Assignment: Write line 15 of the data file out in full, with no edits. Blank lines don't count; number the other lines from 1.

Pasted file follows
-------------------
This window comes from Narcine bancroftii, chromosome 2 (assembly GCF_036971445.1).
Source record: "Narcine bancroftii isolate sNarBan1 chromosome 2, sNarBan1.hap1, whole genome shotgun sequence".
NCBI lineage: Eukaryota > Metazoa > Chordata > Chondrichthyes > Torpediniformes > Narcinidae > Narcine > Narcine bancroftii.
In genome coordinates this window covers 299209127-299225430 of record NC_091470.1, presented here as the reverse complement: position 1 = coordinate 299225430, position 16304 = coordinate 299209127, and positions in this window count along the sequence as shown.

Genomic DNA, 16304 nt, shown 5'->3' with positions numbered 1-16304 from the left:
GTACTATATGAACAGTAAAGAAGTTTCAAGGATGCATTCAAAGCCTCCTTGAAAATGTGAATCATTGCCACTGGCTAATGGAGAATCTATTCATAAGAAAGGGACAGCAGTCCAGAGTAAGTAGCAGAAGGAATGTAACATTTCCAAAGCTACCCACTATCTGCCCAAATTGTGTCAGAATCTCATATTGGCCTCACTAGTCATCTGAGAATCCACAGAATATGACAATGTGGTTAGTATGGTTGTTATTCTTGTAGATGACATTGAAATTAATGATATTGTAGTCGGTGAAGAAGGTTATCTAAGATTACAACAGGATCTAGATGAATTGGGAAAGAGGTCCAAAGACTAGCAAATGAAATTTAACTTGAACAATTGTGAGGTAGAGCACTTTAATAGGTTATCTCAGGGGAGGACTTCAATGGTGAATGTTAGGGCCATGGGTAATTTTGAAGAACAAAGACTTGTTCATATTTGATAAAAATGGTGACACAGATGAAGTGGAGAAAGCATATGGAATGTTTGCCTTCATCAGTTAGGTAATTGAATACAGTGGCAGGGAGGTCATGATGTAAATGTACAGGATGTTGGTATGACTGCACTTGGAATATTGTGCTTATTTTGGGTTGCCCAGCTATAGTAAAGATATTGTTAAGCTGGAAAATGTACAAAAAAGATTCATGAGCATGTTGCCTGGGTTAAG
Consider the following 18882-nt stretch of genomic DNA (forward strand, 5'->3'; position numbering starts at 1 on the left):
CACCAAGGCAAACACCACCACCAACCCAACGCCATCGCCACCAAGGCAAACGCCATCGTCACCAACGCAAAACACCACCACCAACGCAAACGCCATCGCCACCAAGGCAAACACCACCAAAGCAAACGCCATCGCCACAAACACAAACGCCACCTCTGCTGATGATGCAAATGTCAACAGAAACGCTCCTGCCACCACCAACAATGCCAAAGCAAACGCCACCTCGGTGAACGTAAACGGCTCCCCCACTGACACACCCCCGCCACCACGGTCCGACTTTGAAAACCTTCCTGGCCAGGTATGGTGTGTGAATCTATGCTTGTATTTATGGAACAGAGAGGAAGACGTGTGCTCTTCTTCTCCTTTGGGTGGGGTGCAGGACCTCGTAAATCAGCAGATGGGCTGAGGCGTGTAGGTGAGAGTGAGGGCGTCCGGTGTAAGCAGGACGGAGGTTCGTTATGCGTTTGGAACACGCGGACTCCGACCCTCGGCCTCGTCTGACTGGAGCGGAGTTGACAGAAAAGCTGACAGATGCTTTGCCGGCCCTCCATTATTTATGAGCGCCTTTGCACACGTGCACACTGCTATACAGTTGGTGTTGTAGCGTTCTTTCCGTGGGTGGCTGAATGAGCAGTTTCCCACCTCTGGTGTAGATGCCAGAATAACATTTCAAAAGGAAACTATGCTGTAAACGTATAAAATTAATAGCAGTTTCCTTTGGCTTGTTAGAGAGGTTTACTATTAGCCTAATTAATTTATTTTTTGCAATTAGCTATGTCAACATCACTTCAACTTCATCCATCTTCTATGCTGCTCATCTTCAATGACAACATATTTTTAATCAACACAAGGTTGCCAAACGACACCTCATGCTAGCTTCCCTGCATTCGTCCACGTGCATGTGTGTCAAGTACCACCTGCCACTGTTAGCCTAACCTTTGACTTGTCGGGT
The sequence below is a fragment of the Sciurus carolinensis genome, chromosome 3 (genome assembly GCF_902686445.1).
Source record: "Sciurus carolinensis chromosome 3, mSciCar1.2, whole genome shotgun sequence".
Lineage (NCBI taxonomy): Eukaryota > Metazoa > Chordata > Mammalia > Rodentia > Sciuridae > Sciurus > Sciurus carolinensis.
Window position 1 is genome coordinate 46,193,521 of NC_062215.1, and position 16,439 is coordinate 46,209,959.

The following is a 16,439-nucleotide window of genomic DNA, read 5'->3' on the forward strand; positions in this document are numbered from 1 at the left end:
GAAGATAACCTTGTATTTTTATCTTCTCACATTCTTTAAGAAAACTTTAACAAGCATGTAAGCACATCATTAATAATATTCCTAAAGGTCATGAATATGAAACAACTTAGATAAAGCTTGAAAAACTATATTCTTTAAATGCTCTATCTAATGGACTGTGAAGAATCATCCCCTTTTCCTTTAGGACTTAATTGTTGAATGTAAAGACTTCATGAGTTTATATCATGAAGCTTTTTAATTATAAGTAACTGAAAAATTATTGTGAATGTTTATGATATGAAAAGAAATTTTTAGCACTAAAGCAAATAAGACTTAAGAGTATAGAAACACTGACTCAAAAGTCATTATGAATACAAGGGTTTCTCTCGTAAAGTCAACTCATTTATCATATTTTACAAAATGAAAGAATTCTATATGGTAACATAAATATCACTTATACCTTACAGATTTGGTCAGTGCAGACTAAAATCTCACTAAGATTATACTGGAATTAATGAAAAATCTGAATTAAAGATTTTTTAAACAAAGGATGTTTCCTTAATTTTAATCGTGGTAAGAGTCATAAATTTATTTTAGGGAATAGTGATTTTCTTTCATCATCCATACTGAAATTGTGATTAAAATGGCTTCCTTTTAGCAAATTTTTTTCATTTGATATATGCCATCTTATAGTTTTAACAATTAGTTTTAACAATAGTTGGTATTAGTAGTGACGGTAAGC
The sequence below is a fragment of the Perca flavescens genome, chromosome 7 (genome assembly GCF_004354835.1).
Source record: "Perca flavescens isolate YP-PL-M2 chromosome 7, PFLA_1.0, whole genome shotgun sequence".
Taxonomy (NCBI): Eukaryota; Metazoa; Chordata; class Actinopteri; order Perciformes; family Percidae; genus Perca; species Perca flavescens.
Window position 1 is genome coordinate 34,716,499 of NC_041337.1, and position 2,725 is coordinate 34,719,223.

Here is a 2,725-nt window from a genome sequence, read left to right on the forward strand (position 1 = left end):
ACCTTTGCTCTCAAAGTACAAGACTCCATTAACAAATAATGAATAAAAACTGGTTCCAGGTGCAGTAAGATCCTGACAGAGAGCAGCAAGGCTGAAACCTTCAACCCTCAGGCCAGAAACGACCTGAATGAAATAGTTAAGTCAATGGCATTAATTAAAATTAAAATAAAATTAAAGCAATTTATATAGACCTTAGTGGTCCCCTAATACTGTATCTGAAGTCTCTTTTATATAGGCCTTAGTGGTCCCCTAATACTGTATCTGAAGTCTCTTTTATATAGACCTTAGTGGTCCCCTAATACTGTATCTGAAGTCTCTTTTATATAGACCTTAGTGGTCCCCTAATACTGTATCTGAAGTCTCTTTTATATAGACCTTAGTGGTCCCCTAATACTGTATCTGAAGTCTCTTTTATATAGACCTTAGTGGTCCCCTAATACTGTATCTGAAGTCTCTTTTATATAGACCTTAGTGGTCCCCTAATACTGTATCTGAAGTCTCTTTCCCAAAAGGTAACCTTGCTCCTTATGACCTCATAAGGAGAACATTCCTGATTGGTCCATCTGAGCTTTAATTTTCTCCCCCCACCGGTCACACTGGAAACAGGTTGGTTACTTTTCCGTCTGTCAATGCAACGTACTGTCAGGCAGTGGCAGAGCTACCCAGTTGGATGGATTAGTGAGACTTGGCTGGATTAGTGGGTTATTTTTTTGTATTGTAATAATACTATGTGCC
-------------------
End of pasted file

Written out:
The sequence below is a fragment of the Perca flavescens genome, chromosome 7 (genome assembly GCF_004354835.1).